7.RP.1: Compute unit rates associated with ratios of fractions, including ratios of lengths, areas and other quantities measured in like or different units.

7.RP.2: Recognize and represent proportional relationships between quantities.

1: “Rates, Ratios, and Fractions: https://www.khanacademy.org/cs/fractions-ratios-rates-with-khan/2450604051

2: “Population Graph” (Wreck-it Ralph troubleshooting) https://www.khanacademy.org/cs/graphing-population-problem/2516563772

7.RP.3: Use proportional relationships to solve multistep ratio and percent problems.

7.G.1: Solve problems involving scale drawings of geometric figures, including computing actual lengths and areas from a scale drawing and reproducing a scale drawing at a different scale.

1. Price of shoes (Wreck-it Ralph): https://www.khanacademy.org/cs/broken-percents/5186416250191872

2. Enlarging and Reducing Snowflakes: https://www.khanacademy.org/cs/enlarging-and-reducing-with-percents/4696957649944576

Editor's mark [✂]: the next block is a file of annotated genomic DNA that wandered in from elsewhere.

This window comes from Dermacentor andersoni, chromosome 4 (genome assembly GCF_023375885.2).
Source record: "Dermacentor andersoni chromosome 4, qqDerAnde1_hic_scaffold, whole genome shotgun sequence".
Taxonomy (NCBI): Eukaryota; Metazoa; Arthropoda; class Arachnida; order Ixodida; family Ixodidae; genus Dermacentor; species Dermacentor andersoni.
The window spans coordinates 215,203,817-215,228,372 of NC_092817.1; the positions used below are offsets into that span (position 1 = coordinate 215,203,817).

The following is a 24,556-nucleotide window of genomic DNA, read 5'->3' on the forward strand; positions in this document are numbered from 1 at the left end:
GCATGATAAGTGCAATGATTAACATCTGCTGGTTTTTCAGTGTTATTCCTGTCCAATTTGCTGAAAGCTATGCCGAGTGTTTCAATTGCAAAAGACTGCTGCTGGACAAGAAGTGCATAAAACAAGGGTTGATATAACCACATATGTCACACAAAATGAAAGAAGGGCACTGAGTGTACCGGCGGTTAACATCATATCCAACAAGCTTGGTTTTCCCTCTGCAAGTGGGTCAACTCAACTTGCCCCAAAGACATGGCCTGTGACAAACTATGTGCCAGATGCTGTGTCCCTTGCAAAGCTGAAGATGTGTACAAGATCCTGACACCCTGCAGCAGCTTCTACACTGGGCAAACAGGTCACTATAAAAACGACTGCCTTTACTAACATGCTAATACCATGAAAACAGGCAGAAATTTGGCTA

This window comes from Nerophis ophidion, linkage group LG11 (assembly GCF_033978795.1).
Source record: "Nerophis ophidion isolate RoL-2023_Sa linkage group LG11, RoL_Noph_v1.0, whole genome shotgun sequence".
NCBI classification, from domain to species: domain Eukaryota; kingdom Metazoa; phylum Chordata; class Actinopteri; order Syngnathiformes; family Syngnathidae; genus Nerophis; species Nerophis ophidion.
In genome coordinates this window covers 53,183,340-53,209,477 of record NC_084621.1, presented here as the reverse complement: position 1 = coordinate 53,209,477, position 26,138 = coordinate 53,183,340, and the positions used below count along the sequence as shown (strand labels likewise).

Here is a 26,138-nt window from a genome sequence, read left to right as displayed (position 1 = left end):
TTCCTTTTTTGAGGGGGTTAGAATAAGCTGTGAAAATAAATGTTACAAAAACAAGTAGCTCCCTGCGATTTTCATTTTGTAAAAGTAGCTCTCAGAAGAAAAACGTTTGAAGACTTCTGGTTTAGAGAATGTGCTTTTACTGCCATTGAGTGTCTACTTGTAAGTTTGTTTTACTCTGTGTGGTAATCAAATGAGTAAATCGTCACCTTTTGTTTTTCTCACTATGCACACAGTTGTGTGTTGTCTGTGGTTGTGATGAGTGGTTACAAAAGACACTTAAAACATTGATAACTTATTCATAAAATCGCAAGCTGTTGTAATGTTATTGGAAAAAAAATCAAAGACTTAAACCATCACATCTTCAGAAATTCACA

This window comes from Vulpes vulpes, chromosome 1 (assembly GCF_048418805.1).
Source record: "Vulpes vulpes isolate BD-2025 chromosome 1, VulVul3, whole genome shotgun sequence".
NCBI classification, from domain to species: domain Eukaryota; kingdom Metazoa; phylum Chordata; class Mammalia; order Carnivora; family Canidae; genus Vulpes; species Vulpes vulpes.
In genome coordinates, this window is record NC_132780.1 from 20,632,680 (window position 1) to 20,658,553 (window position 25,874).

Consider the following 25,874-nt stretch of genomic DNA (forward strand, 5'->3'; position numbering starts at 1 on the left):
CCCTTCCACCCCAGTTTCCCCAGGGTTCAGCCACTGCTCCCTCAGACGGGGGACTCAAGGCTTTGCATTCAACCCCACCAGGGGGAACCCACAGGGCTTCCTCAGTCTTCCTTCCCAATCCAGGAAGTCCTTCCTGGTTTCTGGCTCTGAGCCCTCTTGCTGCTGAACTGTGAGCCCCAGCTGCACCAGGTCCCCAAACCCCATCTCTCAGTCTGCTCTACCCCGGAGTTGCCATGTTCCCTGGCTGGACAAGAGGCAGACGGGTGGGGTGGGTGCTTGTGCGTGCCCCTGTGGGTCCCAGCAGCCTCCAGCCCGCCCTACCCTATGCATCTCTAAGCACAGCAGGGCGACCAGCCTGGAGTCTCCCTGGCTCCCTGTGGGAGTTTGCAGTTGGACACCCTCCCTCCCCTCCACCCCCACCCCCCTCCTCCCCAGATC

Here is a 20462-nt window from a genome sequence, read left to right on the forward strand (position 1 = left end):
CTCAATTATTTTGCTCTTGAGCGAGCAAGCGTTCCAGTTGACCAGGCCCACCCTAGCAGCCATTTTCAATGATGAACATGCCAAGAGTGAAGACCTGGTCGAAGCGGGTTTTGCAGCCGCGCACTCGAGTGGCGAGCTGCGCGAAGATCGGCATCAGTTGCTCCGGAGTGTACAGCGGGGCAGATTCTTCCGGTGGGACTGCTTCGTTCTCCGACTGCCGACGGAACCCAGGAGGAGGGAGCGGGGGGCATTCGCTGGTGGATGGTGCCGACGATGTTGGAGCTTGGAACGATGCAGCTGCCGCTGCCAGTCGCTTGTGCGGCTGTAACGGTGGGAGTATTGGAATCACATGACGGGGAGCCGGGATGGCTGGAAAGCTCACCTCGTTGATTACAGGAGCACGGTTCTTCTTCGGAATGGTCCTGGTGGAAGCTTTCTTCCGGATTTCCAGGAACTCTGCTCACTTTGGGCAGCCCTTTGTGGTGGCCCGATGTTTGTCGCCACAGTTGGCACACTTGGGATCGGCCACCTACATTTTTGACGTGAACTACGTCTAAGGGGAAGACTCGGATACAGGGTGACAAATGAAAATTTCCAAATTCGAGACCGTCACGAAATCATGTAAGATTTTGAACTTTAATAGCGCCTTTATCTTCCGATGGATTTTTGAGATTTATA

Video / extension: loops and snowflakes  https://docs.google.com/a/psdschools.org/file/d/0B2H_6bIuJrltNVdYNWhwV09sZ3c/edit

Rich math tasks really take on a new dimension when they’re done in a programming context.  The feedback is instant, the visuals are rich, the numbers are never easy to work with, yet mental math and estimation are crucial to understanding if your results are reasonable.  Abstraction and modeling are inherent in these tasks and they force students to really understand the structure of the mathematics.  The students, though, just say they like it.  They say they can’t wait to learn more.  They say “I’m good at this.”  They feel like good problem-solvers and creative people. And you know what? They are.

“I’m good at this.”

Posted by on December 10, 2013 in Uncategorized

## Outsider

This has nothing to do with the math classroom. I was just talking to my husband tonight about our engineering school experiences and I thought of this anecdote.